TheYearsofRiceandSaltI am also currently reading The Years of Rice and Salt (2002) by Kim Stanley Robinson, which I DO NOT want to end, so I am going veerryy veerryy sloowwlyy, which is very, very easy, because it is very, very long. But that’s okay, because I could totally crawl into this book and make it my home. In a way, it does for world history what Howard Zinn’s A People’s History did for the U.S. Plus, it has parts about Andalucia, which is my home away from home.

Aaaaand finally, I just started The Algebraist (2004) by Iain M! Banks. My first Banks. Which I was supposed to start a week ago. And it’s long, too. This is totally going to mess up my reading plans for February.

 

Reading Plans for February

*Reshuffles the book schedule*

Davy2

“Lusty” and “Ribald.” Oh dear.

The Algebraist (2004) by Iain M! Banks

Davy (1964) by Edgar Pangborn

Bones of the Earth (2002) by Michael Swanwick

The Lathe of Heaven (1971) by Ursula K. Le Guin

Long, lazy read of the month: Continuing The Years of Rice and Salt

I might toss in something from the 2014 Kitschies or BSFA shortlists. Might. If they are ever announced, that is.

 

January Reading Tallies:

Books completed: 7

Books UNCOMPLETED OH MY GOD I’M A FAILURE: 2

Books with aliens: 5-ish (not sure if alternate universes count in one case)

Books with robots: 1 (I really wanted this lady in The Long Tomorrow to be a robot. She wasn’t.)

Books with time travel: 2-ish

Books in which I get name-checked: 1! The Years of Rice and Salt! (My surname has Arabic roots.)

Books about the divided female psyche expressed through alternate universes and includes an experimental spring-autumn lesbian romance because gender norms are oppressive: 1

 

No review this week or next week because major proj going on in the real world. Exciting! But taking up a lot of mental space! (I’ll double up later.)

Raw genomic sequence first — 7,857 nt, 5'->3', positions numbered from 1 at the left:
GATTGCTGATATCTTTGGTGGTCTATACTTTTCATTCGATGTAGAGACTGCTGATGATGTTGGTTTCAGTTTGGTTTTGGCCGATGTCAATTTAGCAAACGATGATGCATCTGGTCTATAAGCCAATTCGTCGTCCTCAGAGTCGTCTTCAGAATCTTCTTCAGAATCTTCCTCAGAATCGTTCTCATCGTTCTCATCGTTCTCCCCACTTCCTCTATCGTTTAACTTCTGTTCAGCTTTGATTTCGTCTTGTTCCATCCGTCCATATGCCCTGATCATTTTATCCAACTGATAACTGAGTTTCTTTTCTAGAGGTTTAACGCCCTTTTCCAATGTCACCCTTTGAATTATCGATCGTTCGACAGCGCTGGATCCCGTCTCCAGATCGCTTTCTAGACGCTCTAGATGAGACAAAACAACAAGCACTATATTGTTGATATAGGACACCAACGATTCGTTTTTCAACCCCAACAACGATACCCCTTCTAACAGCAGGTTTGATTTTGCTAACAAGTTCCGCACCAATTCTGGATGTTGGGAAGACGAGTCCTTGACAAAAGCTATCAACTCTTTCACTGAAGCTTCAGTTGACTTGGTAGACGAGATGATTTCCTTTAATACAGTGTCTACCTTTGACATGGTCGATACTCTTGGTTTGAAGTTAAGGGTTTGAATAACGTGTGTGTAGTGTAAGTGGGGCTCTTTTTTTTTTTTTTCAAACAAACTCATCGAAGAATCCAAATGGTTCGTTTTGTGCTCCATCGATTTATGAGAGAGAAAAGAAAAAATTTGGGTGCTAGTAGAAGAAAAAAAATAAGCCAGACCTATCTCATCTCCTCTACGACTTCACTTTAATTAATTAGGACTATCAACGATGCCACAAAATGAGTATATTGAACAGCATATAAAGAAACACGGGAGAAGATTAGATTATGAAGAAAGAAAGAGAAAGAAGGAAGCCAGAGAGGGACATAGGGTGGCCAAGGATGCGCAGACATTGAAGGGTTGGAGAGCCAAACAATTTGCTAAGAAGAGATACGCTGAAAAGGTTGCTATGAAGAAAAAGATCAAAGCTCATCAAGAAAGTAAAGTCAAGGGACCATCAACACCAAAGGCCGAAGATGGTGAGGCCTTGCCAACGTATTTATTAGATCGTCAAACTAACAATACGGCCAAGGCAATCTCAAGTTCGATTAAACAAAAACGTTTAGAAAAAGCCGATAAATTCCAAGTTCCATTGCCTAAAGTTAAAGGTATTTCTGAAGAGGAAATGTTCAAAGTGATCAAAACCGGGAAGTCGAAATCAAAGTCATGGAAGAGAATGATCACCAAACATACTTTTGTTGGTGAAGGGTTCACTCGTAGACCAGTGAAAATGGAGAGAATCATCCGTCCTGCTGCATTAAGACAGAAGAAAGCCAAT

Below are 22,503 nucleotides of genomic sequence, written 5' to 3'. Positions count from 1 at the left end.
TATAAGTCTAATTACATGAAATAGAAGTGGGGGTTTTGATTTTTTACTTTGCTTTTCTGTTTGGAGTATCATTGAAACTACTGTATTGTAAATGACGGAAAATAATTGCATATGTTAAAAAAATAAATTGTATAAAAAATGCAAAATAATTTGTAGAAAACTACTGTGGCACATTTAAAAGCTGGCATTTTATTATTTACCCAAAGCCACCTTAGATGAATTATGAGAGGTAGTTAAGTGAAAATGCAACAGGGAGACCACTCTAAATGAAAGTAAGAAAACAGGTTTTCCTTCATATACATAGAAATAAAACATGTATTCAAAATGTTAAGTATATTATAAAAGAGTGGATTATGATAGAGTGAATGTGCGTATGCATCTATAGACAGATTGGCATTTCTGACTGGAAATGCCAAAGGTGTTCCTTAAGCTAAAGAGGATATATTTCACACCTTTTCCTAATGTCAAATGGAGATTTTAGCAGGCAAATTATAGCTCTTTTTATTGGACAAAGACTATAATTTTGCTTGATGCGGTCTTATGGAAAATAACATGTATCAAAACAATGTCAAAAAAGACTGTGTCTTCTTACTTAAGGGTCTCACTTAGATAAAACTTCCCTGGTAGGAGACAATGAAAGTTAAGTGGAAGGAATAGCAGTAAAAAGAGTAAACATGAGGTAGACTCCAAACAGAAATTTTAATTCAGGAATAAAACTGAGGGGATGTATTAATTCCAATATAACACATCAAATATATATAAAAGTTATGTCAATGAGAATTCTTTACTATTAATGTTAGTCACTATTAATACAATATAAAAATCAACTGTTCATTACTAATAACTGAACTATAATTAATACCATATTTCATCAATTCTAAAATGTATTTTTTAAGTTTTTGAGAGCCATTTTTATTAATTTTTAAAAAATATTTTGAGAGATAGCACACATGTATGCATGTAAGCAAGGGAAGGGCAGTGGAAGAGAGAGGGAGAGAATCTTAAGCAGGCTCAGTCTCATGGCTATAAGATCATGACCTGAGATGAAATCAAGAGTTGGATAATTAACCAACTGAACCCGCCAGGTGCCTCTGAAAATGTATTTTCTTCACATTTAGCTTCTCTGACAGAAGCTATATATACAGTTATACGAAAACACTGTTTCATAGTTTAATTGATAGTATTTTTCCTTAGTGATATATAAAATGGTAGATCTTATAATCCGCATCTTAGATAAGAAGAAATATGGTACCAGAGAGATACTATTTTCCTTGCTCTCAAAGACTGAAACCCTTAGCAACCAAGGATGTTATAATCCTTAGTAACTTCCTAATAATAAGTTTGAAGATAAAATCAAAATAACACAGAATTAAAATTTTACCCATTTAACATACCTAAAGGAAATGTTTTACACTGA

This monthly review brought to you by too much pseudoephedrine!

 

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22 thoughts on “January 2015 Month in Review

  1. thebookgator says:

    Should I be worried that you have a tag ‘pseudoephedrine?’

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  2. wildbilbo says:

    “Books about the divided female psyche expressed through alternate universes and includes an experimental spring-autumn lesbian romance because gender norms are oppressive”… Genres are a lot more specific than I remember.

    I like your commitment here… I tend to leave my reviews to the ones I really feel like writing about… although I do plan to review HG Wells The First Men in the Moon & the graphic novel Maus.

    I look forward to Lagoon & 3 Body reviews particularly.
    Cheers
    KT

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    • fromcouchtomoon says:

      Haha, it’s a veerry specific genre.

      I probably won’t review Lagoon or 3 Body. I just don’t have much to say about them beyond what I’ve already written. I might review one or two of the 2014s if I feel like campaigning for them for an award, but otherwise I’m sticking to the blurby consolidation post format. I have more fun reviewing from hindsight.

      Liked by 1 person

  3. That is your first Banks?!?! Neat. I saw on Goodreads that you were reading that one, and was going to comment and for some reason didnt because I thought “I bet she’s already read all the Banks.” My first (and only so far) was The Wasp Factory, which was majorly weird and interesting. I now own almost everything he’s written (thanks used book stores and book swaps), but am putting off starting the culture for reasons I do not consciously understand. Maybe I secretly think it is going to be my favorite ever, and I want to savor it before it has even become.

    Years of Rice and Salt looks interesting…I am still stuck on Shaman (almost six months now without touching it again). I don’t know why, it is enjoyable, and I like reading about surviving in the wild sort of stuff and that is sort of about that. Maybe I’ve just hit a hump that I need to get over. It is also very long.

    As I already said elsewhere, very excited to see what you think of Lathe of Heaven.

    I really like these wrap up posts. Maybe I should try that sort of thing. I guess some people just do a sort of link throw up thing that is uninteresting, but with commentary. Except then it will become painfully obvious that when I read a book, write a review, and when that review comes out are soooooo incredibly far apart that it is almost absurd so see it on paper. Not always, but most of the time.

    May there someday be a con where we can meet in real life and discuss books into the wee hours because I think that would make my year. All the books! All the book people! China Mieville you jerk! Aaah.

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    • fromcouchtomoon says: